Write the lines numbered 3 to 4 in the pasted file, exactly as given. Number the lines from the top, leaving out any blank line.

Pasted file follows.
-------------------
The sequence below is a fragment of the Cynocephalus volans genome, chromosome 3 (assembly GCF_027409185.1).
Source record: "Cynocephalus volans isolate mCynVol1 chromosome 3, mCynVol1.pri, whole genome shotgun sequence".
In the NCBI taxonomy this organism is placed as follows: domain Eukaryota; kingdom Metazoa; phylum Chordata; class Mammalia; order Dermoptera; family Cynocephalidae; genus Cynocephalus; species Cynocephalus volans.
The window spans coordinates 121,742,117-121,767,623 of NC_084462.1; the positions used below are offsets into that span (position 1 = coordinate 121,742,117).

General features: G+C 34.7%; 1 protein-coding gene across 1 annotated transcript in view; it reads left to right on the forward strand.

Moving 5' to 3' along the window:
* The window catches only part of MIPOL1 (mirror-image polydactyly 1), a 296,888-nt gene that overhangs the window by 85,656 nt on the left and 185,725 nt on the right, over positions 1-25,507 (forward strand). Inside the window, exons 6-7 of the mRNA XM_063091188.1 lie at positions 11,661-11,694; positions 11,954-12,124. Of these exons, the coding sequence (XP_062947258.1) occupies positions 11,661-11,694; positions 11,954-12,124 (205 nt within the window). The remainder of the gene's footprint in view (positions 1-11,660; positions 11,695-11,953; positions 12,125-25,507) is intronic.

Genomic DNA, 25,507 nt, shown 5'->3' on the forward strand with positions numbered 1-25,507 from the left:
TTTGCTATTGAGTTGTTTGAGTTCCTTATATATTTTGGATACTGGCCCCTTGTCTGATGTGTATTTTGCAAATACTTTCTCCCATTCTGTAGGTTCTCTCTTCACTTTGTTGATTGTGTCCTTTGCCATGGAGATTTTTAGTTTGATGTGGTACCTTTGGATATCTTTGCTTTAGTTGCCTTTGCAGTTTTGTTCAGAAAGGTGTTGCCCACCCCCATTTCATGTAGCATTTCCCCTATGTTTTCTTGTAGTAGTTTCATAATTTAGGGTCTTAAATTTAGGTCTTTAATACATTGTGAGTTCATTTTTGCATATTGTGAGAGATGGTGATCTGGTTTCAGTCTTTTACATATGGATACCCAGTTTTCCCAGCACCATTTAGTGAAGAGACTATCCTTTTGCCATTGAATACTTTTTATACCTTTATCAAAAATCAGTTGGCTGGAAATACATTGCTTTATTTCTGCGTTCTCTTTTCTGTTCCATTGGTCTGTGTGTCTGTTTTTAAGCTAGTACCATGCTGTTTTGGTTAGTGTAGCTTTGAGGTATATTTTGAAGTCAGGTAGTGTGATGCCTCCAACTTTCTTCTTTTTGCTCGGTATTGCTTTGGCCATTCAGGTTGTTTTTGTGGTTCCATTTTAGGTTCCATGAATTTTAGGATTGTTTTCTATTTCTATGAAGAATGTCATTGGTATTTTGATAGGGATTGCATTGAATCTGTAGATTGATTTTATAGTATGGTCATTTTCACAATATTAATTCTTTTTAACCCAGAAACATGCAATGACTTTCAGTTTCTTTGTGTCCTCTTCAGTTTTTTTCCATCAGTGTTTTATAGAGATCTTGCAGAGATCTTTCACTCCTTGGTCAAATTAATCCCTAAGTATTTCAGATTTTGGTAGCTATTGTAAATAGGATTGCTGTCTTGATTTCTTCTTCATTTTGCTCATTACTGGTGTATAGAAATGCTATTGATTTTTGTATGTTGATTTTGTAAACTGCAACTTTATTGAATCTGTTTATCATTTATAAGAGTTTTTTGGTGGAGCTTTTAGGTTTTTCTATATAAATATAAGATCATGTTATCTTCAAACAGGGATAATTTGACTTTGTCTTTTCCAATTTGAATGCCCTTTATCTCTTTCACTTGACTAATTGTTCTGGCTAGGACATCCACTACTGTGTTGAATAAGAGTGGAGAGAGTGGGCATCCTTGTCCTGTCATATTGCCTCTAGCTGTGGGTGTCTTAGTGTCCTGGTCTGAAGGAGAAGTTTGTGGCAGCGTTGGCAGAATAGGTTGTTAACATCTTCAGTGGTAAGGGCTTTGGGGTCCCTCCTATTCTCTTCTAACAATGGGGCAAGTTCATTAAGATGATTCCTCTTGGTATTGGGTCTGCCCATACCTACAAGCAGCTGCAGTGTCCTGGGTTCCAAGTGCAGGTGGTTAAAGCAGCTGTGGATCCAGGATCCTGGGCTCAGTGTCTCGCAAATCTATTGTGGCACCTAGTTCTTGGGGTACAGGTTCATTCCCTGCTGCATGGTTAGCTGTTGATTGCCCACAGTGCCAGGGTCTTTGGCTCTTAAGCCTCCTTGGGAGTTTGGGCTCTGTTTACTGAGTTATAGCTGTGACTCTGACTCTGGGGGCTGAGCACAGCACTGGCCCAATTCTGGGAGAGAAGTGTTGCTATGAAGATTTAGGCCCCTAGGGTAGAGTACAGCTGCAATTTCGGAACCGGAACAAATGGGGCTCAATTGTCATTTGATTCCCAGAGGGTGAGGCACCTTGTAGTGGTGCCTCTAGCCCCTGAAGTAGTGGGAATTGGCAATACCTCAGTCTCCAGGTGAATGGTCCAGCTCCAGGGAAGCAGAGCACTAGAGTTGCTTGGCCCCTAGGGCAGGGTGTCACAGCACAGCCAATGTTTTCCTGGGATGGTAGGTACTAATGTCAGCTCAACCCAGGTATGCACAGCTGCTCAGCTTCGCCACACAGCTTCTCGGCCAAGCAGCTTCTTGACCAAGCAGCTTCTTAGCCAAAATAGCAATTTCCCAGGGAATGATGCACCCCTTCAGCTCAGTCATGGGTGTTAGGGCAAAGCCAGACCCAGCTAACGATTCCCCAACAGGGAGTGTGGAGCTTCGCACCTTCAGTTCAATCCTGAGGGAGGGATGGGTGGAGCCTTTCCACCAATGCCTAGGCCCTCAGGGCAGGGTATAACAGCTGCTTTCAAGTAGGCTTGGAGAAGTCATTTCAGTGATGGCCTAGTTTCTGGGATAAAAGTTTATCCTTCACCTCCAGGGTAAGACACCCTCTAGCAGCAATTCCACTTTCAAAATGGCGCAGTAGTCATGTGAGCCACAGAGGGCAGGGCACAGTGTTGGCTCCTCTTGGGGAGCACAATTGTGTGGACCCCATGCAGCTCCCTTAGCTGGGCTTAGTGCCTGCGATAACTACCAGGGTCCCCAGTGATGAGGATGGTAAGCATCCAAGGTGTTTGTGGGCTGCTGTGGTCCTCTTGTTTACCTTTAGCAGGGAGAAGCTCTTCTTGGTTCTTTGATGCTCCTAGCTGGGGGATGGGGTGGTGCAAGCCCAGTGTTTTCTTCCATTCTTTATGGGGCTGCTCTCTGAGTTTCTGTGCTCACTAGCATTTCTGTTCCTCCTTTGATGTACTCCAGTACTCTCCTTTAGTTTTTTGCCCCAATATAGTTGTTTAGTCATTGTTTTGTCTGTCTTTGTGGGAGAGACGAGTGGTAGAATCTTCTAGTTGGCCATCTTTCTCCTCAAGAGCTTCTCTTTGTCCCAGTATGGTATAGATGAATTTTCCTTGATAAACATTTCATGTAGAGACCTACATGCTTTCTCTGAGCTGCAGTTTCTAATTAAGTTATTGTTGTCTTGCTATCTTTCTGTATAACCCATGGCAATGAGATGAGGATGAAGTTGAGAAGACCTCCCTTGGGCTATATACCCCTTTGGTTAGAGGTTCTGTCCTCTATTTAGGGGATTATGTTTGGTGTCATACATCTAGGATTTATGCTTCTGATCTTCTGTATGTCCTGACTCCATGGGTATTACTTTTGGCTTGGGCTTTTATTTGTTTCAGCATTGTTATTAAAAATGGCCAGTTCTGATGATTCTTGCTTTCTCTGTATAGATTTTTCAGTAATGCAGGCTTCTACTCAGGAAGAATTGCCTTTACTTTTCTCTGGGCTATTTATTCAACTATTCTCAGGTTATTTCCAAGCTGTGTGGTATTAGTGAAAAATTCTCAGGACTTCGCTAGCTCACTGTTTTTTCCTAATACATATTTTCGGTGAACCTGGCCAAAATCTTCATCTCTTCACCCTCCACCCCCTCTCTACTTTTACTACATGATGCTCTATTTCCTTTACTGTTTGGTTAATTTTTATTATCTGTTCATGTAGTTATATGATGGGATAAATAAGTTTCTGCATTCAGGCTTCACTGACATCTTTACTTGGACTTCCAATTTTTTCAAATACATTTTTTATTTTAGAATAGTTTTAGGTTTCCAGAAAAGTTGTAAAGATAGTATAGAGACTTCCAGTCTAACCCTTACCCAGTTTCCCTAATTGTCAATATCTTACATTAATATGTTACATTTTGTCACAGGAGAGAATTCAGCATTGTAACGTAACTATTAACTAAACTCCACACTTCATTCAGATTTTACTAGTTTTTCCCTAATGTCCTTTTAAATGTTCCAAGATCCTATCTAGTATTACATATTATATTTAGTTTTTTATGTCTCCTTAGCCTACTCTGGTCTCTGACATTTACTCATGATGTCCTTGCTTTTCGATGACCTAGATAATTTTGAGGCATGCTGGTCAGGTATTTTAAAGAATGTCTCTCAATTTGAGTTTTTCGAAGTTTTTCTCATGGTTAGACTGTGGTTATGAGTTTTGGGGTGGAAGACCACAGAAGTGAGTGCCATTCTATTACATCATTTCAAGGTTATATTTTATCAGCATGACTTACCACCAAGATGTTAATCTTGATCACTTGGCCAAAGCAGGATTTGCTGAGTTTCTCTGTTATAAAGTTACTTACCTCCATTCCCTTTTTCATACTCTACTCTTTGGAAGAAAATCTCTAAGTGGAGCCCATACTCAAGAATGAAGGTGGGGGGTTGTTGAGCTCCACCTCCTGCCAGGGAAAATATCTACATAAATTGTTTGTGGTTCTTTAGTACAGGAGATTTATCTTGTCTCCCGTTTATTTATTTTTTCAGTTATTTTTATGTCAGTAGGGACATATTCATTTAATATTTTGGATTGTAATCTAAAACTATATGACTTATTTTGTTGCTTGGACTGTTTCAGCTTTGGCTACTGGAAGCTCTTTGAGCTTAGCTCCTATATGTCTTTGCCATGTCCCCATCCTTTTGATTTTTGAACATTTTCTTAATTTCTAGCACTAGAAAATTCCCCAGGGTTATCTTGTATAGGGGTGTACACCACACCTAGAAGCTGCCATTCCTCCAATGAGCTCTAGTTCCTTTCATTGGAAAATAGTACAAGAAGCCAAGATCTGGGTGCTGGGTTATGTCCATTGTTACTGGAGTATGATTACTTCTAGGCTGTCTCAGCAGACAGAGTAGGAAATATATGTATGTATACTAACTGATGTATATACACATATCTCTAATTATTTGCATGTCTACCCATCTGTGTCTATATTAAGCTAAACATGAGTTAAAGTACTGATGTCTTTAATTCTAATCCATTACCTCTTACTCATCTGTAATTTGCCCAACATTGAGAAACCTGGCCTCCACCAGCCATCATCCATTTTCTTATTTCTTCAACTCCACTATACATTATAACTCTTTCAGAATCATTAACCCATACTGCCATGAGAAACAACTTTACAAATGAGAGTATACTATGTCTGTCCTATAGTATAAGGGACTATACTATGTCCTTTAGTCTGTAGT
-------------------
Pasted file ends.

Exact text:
In the NCBI taxonomy this organism is placed as follows: domain Eukaryota; kingdom Metazoa; phylum Chordata; class Mammalia; order Dermoptera; family Cynocephalidae; genus Cynocephalus; species Cynocephalus volans.
The window spans coordinates 121,742,117-121,767,623 of NC_084462.1; the positions used below are offsets into that span (position 1 = coordinate 121,742,117).